In the world of cyber security, sometimes there’s good news and sometimes there’s bad news. The Telegraph recently reported that a fortuitous spelling mistake in an online bank transfer stopped a nearly $1 billion (that’s billion, with a B) heist last month involving the Bangladesh central bank and the Federal Reserve Bank of New York. That’s the good news. The bad news is that the thieves, who are still unknown, managed to get away with more than $80 million, which comprises one of the largest known bank heists in history (authorities report that some of that money has since been recovered).
Apparently, the hackers stole credentials for payment transfers and then made three dozen requests to the New York Fed to transfer money from the Bangladesh Bank to other countries. (Bangladesh Bank keeps an account with the Fed, which it uses for international transactions). Four of these transfer requests to move $81 million to the Philippines actually went through. But a fifth attempt for a $20 million transfer to a supposed Sri Lankan non-profit was held up by routing bank Deutsche Bank, because the thieves misspelled the non-profit’s name. What should have been “Shalika Foundation” was spelled “Shalika Fandation.” When Deutsche Bank sought clarification from the Bangladesh central bank, that transaction and all others were stopped. While there are additional details in this case, the salient point is this: had the payment transfer to the invented Sri Lankan non-profit not been misspelled, in all likelihood, the crooks would have made off with another $850 million to $870 million.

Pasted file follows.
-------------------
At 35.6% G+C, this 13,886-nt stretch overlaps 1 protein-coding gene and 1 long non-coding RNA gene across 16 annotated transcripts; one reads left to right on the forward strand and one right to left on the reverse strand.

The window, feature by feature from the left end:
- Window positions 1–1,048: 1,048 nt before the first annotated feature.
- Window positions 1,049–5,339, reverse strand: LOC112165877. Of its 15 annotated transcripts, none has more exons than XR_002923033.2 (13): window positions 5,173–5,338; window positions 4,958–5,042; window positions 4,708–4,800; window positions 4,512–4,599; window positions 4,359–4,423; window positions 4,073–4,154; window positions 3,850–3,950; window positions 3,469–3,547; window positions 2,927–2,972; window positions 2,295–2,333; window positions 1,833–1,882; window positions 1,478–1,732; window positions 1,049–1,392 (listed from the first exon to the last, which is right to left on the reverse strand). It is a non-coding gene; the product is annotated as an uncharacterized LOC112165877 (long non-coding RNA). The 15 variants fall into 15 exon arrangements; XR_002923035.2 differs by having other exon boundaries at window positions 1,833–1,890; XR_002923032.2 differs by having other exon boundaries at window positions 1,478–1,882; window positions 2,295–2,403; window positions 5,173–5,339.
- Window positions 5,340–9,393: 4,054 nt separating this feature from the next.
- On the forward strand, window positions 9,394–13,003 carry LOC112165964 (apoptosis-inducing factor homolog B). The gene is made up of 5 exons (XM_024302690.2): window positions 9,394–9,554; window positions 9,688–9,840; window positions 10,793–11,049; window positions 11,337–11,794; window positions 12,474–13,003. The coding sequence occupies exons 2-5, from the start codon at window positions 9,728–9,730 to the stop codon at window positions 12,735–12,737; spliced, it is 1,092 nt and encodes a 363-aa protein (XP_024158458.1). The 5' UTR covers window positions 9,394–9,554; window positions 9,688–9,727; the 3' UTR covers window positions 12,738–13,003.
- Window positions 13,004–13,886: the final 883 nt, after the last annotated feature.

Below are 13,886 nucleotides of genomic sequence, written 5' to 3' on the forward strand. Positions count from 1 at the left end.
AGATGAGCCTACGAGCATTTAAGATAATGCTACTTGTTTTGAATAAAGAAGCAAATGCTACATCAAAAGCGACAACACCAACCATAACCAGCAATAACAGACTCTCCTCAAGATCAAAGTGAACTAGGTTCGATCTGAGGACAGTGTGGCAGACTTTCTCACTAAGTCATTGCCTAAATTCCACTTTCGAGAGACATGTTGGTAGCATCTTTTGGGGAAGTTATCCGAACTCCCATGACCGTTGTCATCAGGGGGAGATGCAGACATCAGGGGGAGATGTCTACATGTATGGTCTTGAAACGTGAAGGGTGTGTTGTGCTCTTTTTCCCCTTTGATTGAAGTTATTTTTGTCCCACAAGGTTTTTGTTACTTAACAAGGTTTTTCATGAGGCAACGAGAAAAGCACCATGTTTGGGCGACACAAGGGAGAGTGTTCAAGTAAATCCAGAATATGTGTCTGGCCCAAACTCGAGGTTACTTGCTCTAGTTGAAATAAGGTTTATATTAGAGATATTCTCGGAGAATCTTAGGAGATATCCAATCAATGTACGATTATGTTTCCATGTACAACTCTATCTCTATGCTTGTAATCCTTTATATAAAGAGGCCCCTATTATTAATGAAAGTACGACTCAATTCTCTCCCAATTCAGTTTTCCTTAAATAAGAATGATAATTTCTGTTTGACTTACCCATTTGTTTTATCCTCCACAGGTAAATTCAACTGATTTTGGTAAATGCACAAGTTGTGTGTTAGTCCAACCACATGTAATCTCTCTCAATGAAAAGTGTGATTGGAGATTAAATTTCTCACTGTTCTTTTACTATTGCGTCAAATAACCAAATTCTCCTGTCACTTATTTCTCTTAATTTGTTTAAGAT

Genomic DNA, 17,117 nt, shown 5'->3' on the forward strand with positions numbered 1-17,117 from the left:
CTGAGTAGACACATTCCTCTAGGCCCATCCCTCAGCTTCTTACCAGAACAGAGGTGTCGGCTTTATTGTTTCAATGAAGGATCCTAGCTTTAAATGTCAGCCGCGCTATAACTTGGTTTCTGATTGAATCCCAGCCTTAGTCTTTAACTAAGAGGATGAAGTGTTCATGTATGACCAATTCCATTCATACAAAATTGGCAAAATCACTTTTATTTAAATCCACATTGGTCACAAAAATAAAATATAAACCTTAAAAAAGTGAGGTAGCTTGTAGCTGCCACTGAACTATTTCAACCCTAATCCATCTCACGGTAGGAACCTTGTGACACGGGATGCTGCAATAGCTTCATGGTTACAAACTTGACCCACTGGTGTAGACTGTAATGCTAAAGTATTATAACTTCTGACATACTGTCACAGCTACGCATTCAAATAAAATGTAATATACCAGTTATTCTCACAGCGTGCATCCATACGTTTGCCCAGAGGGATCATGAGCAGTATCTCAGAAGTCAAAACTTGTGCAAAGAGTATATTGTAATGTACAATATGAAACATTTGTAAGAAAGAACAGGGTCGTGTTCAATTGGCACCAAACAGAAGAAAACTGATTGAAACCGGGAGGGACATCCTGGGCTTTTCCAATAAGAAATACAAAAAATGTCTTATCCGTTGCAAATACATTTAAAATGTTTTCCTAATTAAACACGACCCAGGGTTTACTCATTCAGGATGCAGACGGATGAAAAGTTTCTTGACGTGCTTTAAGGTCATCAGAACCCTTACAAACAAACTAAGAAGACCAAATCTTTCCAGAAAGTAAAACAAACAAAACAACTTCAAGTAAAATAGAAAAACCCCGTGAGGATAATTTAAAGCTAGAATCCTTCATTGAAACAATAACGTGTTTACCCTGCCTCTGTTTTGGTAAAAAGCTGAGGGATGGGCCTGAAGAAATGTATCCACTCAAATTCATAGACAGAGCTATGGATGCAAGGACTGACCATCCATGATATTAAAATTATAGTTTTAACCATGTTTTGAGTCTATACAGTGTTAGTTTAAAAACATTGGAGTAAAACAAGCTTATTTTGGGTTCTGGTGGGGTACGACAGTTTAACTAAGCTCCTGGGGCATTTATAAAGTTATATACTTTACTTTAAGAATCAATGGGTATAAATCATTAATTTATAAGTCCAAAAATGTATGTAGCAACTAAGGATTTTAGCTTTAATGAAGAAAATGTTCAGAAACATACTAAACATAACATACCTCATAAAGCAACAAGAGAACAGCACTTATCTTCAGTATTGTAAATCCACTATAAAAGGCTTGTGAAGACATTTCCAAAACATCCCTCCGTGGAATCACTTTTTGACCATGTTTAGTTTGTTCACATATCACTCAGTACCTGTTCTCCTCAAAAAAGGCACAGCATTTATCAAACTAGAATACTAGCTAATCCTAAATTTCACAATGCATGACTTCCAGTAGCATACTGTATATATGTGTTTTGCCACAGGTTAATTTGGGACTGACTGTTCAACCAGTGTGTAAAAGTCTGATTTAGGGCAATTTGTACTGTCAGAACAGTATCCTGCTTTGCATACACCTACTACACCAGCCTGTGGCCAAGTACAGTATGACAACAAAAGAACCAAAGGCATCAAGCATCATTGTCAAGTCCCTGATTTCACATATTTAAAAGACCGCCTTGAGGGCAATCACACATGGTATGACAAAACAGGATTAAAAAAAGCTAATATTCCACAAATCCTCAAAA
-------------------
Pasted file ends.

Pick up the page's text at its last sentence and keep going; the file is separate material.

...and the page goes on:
This case demonstrates the worldwide impact of data breaches, cyber threats, and organized crime. Hackers are adept at finding weaknesses in most systems, even those thought to be secure. In this case, it looks like the weak link might have been employees who either knowingly or unknowingly shared information that should not have been shared. We may never know the extent of the breach in terms of security or who is responsible. As we wrote about in February, employees are the lifeblood of an organization, and if they neglect good cybersecurity practices, the company's overall cyber defenses are weakened. Here are three common cybersecurity mistakes employees make—and the best ways to address them.
But educating staff isn’t enough. There will always be bad actors, and the landscape of cyber threats is only becoming more sophisticated. So here’s some more good news. More and more, organizations who were previously understaffed, underbudgeted, and overwhelmed are finding that EiQ’s hybrid SaaS security services that combine the best people, process, and technology are a welcome change from going it alone. EiQ is transforming how mid-market organizations build enterprise-class security programs. Acting as an extension of our customers’ IT teams, EiQ’s SOCVue provides continuous security operations based on best-of-breed technology at a fraction of the cost of alternative solutions. EiQ is a trusted advisor to organizations that need to improve their IT security and compliance posture by protecting their infrastructure against cyber threats and vulnerabilities. To learn more, please request a demo today!